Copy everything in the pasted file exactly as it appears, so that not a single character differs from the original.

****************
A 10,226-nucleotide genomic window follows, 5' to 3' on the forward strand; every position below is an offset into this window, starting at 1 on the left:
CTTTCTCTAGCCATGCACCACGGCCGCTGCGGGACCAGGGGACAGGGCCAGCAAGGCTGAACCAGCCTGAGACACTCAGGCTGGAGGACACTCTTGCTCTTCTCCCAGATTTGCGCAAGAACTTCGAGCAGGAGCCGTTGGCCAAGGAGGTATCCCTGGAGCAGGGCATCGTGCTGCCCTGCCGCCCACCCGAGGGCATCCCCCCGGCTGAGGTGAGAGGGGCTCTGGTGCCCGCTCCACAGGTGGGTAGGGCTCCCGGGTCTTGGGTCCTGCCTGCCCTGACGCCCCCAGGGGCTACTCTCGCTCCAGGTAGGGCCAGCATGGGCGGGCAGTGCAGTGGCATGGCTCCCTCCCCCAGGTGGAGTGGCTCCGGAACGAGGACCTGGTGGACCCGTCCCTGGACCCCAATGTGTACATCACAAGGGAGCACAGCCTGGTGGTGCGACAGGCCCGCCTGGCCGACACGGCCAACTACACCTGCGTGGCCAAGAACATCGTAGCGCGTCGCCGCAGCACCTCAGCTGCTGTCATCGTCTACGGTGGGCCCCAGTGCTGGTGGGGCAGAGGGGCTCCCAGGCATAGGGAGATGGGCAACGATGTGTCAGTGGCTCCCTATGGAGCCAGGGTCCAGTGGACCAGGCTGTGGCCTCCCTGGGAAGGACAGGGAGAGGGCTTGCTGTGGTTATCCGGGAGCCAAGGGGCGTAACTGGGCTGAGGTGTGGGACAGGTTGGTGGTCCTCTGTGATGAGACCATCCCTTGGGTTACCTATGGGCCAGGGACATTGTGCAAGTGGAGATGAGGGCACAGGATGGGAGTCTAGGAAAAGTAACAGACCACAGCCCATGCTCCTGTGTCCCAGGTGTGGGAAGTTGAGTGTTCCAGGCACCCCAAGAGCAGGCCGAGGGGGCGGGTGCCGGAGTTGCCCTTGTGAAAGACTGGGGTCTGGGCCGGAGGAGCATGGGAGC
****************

A 10,226-nucleotide genomic window follows, 5' to 3' on the forward strand; every position below is an offset into this window, starting at 1 on the left:
CTTTCTCTAGCCATGCACCACGGCCGCTGCGGGACCAGGGGACAGGGCCAGCAAGGCTGAACCAGCCTGAGACACTCAGGCTGGAGGACACTCTTGCTCTTCTCCCAGATTTGCGCAAGAACTTCGAGCAGGAGCCGTTGGCCAAGGAGGTATCCCTGGAGCAGGGCATCGTGCTGCCCTGCCGCCCACCCGAGGGCATCCCCCCGGCTGAGGTGAGAGGGGCTCTGGTGCCCGCTCCACAGGTGGGTAGGGCTCCCGGGTCTTGGGTCCTGCCTGCCCTGACGCCCCCAGGGGCTACTCTCGCTCCAGGTAGGGCCAGCATGGGCGGGCAGTGCAGTGGCATGGCTCCCTCCCCCAGGTGGAGTGGCTCCGGAACGAGGACCTGGTGGACCCGTCCCTGGACCCCAATGTGTACATCACAAGGGAGCACAGCCTGGTGGTGCGACAGGCCCGCCTGGCCGACACGGCCAACTACACCTGCGTGGCCAAGAACATCGTAGCGCGTCGCCGCAGCACCTCAGCTGCTGTCATCGTCTACGGTGGGCCCCAGTGCTGGTGGGGCAGAGGGGCTCCCAGGCATAGGGAGATGGGCAACGATGTGTCAGTGGCTCCCTATGGAGCCAGGGTCCAGTGGACCAGGCTGTGGCCTCCCTGGGAAGGACAGGGAGAGGGCTTGCTGTGGTTATCCGGGAGCCAAGGGGCGTAACTGGGCTGAGGTGTGGGACAGGTTGGTGGTCCTCTGTGATGAGACCATCCCTTGGGTTACCTATGGGCCAGGGACATTGTGCAAGTGGAGATGAGGGCACAGGATGGGAGTCTAGGAAAAGTAACAGACCACAGCCCATGCTCCTGTGTCCCAGGTGTGGGAAGTTGAGTGTTCCAGGCACCCCAAGAGCAGGCCGAGGGGGCGGGTGCCGGAGTTGCCCTTGTGAAAGACTGGGGTCTGGGCCGGAGGAGCATGGGAGC